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  • 3 Post By Jim Hemmingway
  • 1 Post By coldgoldblood

Thread: Silver nugget?

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  1. #1

    Jun 2013
    8
    1 times

    Silver nugget?

    Came across this messing around with my son when we were camping. I would metal detect then he would use the pinpointer and dig up anything we hit on. Just wonder if anybody would know for sure if it was silver. I tried to clean it up with some toothpaste and baking soda.

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  2. #2
    us
    Keith

    Feb 2013
    Glendale
    Gold Bug Pro, Gold Buddy drywasher, Black Magic, Pro Gold recirc, Custom highbanker/2.5" dredge, Roadrunner Member
    876
    354 times
    Prospecting
    Looks like a melted bullet, so lead it may be. What part of the state did you find it in?
    Men are strong so long as they represent a strong idea they become powerless when they oppose it. Sigmund Freud

  3. #3

    Jun 2013
    8
    1 times
    Found it up on the Mogollon Rim on top of a valley. Found bullets and casings all around the bottom of the valley. It just didn't register the same. My son saved the bullets, I will go back over it again. See if it registers the same.

  4. #4
    ca
    Honorary Member of the Central Alabama Artifact Society (C.A.A.S)

    Jan 2008
    Canada
    F-75, Infinium LS, MXT, GoldBug2, TDI Pro, 1280X Aquanaut, Garrett ProPointer
    773
    1561 times
    Prospecting
    Banner Finds (1)
    Coldgoldblood… your piece has the look of naturally occurring native silver but it could be something else. You might want to check to see if native silver is known to occur in the area where this piece was found.

    It is not terribly relevant where the piece target IDs on a metal detector… natural native silver in my area can register in a bench test anywhere from low foil to silver dime range. Where it registers is dependent on size, shape, purity, type of inclusions / alloys, structure, and the profile presented to the coil.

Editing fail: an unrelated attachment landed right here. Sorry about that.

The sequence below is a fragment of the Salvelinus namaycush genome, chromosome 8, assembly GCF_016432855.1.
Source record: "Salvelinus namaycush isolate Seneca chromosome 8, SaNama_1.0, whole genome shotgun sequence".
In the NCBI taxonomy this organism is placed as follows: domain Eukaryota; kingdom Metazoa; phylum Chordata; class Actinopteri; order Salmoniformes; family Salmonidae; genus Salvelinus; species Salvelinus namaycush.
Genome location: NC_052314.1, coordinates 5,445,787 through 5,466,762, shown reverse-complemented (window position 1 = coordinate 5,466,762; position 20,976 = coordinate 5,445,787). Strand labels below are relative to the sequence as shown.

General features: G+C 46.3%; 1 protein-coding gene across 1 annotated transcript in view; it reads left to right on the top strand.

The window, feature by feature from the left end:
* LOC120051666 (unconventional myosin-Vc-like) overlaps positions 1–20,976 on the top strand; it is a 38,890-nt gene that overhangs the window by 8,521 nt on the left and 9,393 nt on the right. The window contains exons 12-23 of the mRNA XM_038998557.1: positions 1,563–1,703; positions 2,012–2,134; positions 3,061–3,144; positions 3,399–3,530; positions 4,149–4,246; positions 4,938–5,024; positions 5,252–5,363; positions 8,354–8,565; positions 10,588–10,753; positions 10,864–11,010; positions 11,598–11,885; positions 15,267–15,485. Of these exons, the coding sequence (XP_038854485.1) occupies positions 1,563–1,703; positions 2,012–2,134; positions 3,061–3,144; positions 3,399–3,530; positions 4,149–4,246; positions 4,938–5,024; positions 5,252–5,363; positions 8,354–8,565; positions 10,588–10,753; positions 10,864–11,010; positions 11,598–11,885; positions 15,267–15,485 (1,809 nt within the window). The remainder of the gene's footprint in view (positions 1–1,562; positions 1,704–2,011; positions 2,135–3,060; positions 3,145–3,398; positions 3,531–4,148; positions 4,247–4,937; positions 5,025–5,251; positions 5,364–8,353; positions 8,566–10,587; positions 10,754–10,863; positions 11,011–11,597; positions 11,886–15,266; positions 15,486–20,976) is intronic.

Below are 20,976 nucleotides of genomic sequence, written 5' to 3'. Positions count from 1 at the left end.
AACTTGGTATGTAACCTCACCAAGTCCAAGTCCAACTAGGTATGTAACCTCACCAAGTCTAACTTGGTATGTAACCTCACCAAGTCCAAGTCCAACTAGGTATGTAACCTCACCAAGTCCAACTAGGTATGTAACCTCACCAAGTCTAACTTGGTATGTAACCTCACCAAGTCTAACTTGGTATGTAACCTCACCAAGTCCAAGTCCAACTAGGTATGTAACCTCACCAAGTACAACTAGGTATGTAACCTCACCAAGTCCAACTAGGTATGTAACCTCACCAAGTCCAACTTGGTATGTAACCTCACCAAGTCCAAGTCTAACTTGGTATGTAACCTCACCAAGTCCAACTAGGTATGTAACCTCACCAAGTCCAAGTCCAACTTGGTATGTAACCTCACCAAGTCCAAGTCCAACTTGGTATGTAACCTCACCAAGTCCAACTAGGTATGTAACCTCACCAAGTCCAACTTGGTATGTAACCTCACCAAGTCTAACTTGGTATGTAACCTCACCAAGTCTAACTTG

Buried lead bullets / fragments may well exhibit some minor light-hued surface discoloration due to lead oxide formation, whereas the surface of naturally occurring native silver is usually darkened to some extent by tarnish.

    Try a quick streak test, and do it outdoors, by running it across a piece of unglazed porcelain. Unfinished bottoms of white coffee mugs will work fine for this test. Silver yields a bright silvery metallic streak whereas lead will produce a grayer streak… and normally a “thicker” streak line because it is softer. As you do this, you’ll “feel” the difference in hardness between silver and lead. Lead is obviously softer and grayer than native silver.

    Briskly rub both your nugget and a lead piece with a leather glove. You’ll notice that the “rubbed” area on the silver nugget will remain silvery bright with a high metallic luster that will last many years, whereas the lead will produce a comparatively dull, darker gray appearance. The difference will become more noticeable after a few days as the lead darkens and loses its luster.

    There are other more definitive ways to identify silver but these require specialized equipment and / or nitric acid. If still in doubt, I suggest you take it to a jeweler or other specialist, for example a college or district geologist / mineralogist if accessible locally. In fact, once you’ve done these tests you might present that information along with your photos to our fellow member “Dustedyou” under the Hard Rock Mining section of this gold prospecting sub-forum. He is very knowledgeable about minerals, and may be familiar with your area.

    The photos below depict native silver found here in Ontario. The first sample has been “rubbed” with a small wire brush attached to a rotary (dremel) tool to remove the gray tarnish that existed prior to cleaning. The second photo has not been similarly cleaned, and it illustrates the heavy sulfide tarnish that often exists on naturally occurring native silver in this area.

    Jim.

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    Potts, nuggeteer and Fullpan like this.
    Time, oh good, good time...where did you go?

  5. #5

    Jun 2013
    62
    27 times
    All Types Of Treasure Hunting
    Sorry man, if you found it on the rim , I doubt it is native anything....Probably aluminum

  6. #6

    Aug 2006
    35
    8 times
    Yea looks like my left over ten foil dinner from 1997. Give it a good sniff it it smells like old dinner you have a nice piece of dinner foil

  7. #7

    Jun 2013
    8
    1 times
    Nope not silver. Did the scratch test. Faded away after a few days. Seems like somebody sho straight into the gound

  8. #8

    Jun 2013
    8
    1 times
    Quote Originally Posted by coldgoldblood View Post
    Nope not silver. Did the scratch test. Faded away after a few days. Seems like somebody sho straight into the gound
    *shot straight into the ground. Thanks Jim. Best advice on this thread.
    Jim Hemmingway likes this.

 

 

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